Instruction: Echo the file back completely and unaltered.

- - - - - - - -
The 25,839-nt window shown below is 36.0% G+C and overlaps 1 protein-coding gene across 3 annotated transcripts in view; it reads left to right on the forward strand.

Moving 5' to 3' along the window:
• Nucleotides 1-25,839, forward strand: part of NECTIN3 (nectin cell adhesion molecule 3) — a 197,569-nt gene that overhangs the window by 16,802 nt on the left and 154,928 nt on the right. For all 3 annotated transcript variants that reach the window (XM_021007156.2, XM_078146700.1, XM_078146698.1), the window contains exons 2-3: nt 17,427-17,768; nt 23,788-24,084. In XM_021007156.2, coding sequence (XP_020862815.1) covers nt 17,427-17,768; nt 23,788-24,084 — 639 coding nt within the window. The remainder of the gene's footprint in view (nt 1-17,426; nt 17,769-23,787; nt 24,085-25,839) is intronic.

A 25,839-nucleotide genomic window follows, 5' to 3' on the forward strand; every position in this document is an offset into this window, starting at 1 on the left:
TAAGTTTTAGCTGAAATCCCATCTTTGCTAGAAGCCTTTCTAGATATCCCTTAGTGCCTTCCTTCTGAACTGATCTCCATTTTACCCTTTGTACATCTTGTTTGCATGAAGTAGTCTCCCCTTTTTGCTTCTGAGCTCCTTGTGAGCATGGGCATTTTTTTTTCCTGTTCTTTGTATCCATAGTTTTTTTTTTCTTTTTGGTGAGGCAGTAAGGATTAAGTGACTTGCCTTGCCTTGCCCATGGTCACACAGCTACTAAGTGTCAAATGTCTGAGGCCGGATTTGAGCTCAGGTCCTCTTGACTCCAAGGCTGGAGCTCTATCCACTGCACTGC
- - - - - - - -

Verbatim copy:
The 25,839-nt window shown below is 36.0% G+C and overlaps 1 protein-coding gene across 3 annotated transcripts in view; it reads left to right on the forward strand.

Moving 5' to 3' along the window:
• Nucleotides 1-25,839, forward strand: part of NECTIN3 (nectin cell adhesion molecule 3) — a 197,569-nt gene that overhangs the window by 16,802 nt on the left and 154,928 nt on the right. For all 3 annotated transcript variants that reach the window (XM_021007156.2, XM_078146700.1, XM_078146698.1), the window contains exons 2-3: nt 17,427-17,768; nt 23,788-24,084. In XM_021007156.2, coding sequence (XP_020862815.1) covers nt 17,427-17,768; nt 23,788-24,084 — 639 coding nt within the window. The remainder of the gene's footprint in view (nt 1-17,426; nt 17,769-23,787; nt 24,085-25,839) is intronic.

A 25,839-nucleotide genomic window follows, 5' to 3' on the forward strand; every position in this document is an offset into this window, starting at 1 on the left:
TAAGTTTTAGCTGAAATCCCATCTTTGCTAGAAGCCTTTCTAGATATCCCTTAGTGCCTTCCTTCTGAACTGATCTCCATTTTACCCTTTGTACATCTTGTTTGCATGAAGTAGTCTCCCCTTTTTGCTTCTGAGCTCCTTGTGAGCATGGGCATTTTTTTTTCCTGTTCTTTGTATCCATAGTTTTTTTTTTCTTTTTGGTGAGGCAGTAAGGATTAAGTGACTTGCCTTGCCTTGCCCATGGTCACACAGCTACTAAGTGTCAAATGTCTGAGGCCGGATTTGAGCTCAGGTCCTCTTGACTCCAAGGCTGGAGCTCTATCCACTGCACTGC